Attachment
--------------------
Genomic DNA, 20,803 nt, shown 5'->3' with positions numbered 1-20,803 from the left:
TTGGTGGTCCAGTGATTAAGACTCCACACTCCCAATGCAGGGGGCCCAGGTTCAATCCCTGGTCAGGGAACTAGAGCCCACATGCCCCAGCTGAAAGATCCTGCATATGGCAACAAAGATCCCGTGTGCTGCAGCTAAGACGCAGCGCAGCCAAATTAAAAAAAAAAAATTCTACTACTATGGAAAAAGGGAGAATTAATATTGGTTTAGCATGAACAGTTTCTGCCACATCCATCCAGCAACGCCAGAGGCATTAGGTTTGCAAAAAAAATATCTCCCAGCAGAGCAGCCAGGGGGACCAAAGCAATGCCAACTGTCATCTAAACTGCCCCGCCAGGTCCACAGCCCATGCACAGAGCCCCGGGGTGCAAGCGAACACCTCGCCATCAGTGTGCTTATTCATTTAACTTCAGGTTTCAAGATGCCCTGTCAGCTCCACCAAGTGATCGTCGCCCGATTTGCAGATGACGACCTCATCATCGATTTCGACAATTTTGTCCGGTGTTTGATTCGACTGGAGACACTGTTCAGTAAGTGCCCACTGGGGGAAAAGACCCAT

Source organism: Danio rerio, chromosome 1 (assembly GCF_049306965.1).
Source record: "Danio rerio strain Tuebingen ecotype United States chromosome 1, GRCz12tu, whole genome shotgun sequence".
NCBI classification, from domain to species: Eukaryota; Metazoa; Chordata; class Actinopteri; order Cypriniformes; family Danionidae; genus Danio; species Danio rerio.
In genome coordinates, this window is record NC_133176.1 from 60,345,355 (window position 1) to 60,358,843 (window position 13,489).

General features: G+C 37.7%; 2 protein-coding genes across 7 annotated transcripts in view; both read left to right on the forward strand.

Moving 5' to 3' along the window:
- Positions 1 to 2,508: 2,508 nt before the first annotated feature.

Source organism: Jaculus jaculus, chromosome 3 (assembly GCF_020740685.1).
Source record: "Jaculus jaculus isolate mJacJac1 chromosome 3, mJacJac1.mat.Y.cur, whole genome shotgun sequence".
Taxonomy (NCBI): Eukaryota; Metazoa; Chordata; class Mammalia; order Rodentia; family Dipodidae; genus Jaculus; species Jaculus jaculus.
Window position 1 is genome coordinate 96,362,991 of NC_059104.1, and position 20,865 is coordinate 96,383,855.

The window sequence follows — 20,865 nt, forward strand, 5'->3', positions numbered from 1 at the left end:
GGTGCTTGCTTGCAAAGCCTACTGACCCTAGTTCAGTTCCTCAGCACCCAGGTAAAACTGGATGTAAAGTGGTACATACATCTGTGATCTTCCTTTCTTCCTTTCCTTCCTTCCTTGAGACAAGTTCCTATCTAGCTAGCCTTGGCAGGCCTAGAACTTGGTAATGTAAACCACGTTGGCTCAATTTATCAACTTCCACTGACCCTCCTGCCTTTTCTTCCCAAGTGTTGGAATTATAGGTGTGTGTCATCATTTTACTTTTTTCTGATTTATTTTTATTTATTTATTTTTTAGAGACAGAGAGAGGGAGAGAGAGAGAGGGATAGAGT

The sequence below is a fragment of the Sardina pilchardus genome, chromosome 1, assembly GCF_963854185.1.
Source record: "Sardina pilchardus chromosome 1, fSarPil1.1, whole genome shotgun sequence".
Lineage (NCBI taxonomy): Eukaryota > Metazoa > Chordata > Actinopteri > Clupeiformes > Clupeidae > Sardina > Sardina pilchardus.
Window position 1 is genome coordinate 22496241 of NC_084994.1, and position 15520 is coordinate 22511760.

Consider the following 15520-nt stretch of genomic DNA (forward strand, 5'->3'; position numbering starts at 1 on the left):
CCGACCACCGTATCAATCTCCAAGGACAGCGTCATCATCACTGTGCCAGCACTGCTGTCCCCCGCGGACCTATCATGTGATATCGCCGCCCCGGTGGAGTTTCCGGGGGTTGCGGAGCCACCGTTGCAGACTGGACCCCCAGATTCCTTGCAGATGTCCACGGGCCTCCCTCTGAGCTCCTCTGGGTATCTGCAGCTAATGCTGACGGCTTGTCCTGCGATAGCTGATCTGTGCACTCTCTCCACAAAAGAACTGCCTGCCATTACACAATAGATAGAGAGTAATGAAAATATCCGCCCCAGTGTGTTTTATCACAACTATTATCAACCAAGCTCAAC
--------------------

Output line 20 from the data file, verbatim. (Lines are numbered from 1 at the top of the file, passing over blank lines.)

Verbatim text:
Consider the following 15520-nt stretch of genomic DNA (forward strand, 5'->3'; position numbering starts at 1 on the left):